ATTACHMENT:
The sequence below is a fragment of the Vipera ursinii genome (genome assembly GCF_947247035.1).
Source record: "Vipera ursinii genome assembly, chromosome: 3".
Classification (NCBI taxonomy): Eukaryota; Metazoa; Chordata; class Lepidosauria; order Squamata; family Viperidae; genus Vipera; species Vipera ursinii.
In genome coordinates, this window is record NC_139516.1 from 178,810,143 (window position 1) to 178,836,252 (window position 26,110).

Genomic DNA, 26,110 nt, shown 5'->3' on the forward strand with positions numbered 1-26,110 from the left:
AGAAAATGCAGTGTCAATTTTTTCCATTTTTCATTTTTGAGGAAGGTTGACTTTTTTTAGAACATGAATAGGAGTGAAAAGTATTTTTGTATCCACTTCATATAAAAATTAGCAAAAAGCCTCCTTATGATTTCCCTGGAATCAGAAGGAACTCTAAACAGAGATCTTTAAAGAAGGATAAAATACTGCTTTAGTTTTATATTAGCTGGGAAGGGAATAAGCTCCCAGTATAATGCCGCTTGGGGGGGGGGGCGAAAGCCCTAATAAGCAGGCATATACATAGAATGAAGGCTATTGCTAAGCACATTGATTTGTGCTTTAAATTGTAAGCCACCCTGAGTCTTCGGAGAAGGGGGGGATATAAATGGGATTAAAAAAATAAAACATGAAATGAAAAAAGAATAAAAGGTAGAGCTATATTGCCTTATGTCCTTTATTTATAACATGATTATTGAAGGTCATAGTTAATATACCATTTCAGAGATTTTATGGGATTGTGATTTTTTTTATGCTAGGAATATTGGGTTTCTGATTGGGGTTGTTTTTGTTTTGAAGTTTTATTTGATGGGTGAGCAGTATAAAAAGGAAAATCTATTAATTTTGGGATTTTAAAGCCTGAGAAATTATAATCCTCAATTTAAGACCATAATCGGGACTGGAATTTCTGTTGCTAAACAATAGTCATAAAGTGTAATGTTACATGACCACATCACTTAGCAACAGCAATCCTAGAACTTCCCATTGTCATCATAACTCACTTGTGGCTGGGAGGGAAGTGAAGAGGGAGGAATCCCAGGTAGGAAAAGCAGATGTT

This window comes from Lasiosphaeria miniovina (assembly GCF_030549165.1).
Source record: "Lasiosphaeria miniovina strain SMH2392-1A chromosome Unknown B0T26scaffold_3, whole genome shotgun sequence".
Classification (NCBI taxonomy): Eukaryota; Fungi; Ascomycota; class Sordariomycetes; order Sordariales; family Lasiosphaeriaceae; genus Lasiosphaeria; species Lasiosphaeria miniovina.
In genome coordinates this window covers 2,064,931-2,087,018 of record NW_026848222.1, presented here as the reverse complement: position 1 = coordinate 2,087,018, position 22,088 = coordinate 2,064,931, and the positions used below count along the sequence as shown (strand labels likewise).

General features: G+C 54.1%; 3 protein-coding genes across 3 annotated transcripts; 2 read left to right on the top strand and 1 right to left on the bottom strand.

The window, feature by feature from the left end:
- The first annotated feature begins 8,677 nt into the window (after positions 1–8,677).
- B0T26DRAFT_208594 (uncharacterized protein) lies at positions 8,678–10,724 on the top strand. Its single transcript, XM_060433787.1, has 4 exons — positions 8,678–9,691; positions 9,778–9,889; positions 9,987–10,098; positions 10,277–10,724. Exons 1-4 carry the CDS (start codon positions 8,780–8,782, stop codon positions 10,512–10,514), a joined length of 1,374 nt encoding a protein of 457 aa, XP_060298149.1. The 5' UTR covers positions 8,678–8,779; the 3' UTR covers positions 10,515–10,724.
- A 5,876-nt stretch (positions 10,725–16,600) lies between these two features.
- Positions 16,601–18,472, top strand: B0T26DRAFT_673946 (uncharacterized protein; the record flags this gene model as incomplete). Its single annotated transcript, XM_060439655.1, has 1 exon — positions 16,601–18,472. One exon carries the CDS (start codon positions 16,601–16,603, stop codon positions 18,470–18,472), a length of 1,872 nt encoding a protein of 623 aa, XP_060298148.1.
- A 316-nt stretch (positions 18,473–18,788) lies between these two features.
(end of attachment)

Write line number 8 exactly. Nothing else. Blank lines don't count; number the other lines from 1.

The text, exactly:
Source record: "Lasiosphaeria miniovina strain SMH2392-1A chromosome Unknown B0T26scaffold_3, whole genome shotgun sequence".